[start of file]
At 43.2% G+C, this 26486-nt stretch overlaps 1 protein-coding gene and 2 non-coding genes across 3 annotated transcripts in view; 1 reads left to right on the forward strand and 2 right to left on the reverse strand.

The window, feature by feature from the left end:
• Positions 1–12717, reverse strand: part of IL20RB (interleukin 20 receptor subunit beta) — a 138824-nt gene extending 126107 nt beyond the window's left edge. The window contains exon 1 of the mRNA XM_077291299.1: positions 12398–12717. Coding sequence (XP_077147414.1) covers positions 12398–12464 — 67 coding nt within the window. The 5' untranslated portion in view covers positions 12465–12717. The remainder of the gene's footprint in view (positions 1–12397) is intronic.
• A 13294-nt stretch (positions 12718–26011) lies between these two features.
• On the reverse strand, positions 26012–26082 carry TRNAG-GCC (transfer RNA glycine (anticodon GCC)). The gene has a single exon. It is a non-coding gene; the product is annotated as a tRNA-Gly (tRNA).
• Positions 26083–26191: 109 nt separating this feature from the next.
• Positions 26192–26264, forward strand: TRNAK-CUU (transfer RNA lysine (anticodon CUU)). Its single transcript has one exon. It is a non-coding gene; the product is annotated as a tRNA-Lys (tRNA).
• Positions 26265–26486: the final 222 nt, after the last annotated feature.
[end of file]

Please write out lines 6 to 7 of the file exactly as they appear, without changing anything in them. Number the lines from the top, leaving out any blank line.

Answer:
• Positions 26083–26191: 109 nt separating this feature from the next.
• Positions 26192–26264, forward strand: TRNAK-CUU (transfer RNA lysine (anticodon CUU)). Its single transcript has one exon. It is a non-coding gene; the product is annotated as a tRNA-Lys (tRNA).